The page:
1911 Encyclopædia Britannica/Cadence
|←Cadenabbia||1911 Encyclopædia Britannica, Volume 4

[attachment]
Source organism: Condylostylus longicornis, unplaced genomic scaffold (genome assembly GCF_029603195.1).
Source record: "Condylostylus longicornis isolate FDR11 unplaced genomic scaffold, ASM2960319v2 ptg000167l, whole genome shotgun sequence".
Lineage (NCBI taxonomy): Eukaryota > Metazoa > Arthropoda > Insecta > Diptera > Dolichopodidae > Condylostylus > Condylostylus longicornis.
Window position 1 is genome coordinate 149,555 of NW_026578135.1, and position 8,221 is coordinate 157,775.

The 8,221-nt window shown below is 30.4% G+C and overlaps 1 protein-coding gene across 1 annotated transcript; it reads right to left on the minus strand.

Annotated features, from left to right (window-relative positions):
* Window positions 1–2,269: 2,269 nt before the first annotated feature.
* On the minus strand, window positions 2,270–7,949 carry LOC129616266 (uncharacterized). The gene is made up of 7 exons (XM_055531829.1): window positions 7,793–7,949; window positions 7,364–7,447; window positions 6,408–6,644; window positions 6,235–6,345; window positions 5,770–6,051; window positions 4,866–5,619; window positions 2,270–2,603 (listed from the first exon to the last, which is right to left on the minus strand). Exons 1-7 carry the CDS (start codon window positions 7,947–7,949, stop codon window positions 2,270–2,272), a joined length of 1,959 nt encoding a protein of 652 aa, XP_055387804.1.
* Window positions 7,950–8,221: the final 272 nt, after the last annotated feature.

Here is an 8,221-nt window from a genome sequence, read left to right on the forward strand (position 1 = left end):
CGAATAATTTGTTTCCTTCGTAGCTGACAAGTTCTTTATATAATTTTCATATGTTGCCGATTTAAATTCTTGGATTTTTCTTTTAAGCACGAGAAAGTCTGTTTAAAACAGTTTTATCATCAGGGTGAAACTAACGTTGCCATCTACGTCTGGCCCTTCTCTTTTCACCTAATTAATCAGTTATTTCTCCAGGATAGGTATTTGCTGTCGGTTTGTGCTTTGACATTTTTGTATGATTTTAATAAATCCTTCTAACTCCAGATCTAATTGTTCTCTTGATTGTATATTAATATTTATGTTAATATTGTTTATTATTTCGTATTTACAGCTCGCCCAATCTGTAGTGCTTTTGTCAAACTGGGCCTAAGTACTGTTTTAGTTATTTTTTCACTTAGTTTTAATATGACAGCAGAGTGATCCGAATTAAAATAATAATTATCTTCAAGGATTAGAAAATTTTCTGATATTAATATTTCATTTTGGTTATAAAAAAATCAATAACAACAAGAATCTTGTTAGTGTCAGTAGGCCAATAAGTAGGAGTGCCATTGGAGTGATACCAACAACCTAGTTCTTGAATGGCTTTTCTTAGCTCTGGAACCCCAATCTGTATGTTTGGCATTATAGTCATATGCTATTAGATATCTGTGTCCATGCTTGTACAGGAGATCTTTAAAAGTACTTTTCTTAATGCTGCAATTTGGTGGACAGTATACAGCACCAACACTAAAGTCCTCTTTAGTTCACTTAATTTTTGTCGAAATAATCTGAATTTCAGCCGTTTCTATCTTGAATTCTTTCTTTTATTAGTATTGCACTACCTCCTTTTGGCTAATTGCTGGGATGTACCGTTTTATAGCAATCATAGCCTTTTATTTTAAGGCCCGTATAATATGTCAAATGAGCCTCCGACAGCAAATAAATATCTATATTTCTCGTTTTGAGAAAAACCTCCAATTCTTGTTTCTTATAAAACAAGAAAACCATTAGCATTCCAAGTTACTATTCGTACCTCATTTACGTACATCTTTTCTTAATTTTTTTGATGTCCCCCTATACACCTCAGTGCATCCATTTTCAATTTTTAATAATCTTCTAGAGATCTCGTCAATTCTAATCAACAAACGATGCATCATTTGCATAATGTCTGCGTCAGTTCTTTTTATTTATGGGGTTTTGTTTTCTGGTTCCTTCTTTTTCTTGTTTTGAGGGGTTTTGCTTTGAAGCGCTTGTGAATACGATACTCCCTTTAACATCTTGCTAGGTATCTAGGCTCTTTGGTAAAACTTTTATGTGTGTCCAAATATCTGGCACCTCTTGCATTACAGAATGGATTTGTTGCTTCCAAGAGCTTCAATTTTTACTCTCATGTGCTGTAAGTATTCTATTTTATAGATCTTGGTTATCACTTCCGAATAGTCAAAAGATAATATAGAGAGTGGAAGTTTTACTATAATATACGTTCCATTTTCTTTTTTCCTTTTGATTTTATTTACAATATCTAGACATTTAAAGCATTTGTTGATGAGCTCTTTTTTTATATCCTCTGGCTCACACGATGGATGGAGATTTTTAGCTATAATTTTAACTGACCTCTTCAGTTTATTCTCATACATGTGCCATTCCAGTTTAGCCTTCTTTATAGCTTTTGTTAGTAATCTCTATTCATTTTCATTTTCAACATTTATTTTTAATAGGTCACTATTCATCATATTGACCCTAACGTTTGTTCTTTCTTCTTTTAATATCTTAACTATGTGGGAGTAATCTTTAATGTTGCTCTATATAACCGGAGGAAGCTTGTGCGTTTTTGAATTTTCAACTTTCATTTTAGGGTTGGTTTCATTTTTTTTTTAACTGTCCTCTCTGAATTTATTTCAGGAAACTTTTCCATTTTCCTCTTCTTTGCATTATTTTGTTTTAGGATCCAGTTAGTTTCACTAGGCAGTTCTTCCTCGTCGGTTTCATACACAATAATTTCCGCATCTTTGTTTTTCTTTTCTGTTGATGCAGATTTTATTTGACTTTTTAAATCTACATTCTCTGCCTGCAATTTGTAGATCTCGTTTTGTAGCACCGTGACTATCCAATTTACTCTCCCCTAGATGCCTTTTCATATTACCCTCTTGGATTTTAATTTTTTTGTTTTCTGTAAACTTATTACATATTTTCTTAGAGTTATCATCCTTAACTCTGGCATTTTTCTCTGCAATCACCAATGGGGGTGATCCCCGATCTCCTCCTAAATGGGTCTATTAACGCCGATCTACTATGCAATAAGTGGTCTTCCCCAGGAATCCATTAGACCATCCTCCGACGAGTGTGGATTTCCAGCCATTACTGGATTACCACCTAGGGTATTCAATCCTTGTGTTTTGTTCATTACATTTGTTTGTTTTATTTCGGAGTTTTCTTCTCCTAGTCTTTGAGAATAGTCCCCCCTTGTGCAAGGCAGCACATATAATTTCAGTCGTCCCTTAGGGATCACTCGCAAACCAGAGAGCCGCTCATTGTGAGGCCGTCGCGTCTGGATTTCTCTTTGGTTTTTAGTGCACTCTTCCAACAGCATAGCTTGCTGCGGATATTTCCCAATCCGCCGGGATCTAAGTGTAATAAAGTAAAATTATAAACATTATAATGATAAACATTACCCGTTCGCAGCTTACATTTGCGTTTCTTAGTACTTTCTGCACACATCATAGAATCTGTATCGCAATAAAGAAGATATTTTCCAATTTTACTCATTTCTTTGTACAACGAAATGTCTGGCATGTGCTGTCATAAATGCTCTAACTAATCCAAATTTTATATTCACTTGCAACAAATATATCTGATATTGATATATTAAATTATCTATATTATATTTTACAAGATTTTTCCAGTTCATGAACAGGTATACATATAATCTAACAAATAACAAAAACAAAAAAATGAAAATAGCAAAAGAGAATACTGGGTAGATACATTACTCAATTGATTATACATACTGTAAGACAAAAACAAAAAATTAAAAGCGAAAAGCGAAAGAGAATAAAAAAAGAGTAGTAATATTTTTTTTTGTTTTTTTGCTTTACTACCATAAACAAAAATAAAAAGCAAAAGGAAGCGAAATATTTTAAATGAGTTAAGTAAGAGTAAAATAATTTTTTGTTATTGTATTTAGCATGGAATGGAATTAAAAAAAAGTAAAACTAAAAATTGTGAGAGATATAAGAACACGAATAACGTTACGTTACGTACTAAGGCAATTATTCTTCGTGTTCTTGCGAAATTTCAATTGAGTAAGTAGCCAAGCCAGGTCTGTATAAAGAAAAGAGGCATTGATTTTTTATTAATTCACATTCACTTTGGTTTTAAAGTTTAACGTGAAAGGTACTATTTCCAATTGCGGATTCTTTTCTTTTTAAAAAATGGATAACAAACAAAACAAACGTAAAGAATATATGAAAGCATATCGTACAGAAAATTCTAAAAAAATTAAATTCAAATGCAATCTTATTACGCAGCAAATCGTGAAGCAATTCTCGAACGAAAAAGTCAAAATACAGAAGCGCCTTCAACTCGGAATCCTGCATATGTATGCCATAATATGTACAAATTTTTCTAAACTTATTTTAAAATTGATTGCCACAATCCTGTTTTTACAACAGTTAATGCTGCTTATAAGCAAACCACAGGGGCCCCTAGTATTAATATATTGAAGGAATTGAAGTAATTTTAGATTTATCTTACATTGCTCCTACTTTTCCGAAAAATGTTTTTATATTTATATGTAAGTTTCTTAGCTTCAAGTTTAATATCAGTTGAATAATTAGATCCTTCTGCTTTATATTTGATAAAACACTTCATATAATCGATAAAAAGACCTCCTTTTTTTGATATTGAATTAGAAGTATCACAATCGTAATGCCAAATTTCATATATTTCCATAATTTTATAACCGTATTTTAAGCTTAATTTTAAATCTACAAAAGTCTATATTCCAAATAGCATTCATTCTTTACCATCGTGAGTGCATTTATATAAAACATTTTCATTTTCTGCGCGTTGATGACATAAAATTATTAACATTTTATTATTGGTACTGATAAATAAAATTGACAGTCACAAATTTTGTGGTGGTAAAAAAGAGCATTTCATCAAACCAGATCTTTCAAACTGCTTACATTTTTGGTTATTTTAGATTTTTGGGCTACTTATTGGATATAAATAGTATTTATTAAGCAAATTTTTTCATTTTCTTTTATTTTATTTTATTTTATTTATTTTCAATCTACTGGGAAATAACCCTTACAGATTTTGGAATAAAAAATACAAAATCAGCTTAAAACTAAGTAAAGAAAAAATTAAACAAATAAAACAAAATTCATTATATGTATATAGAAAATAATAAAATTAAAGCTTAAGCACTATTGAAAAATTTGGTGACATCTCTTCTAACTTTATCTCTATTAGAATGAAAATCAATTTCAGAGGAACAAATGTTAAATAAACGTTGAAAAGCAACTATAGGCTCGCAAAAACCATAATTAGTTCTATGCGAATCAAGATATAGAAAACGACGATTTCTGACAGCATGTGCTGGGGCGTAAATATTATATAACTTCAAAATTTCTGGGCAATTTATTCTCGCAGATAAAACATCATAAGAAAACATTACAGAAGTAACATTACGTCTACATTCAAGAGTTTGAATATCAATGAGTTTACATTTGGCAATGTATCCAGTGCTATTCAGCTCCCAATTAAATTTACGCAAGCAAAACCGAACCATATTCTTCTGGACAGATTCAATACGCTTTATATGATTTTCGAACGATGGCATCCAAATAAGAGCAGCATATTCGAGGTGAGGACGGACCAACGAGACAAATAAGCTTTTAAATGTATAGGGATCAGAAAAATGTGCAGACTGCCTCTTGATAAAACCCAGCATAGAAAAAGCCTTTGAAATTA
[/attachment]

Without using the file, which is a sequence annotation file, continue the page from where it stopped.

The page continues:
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CADENCE (through the Fr. from the Lat. cadentia, from cadere, to fall), a falling or sinking, especially as applied to rhythmical or musical sounds, as in the "fall" of the voice in speaking, the rhythm or measure of verses, song or dance. In music, the word is used of the closing chords of a musical phrase, which succeed one another in such a way as to produce, first an expectation or suspense, and then an impression of finality, indicating also the key strongly. "Cadenza," the Italian form of the same word, is used of a free flourish in a vocal or instrumental composition, introduced immediately before the close of a movement or at the end of the piece. The object is to display the performer's technique, or to prevent too abrupt a contrast between two movements. Cadenzas are usually left to the improvisation of the performer, but are sometimes written in full by the composer, or by some famous executant, as in the cadenza in Brahms's Violin Concerto, written by Joseph Joachim.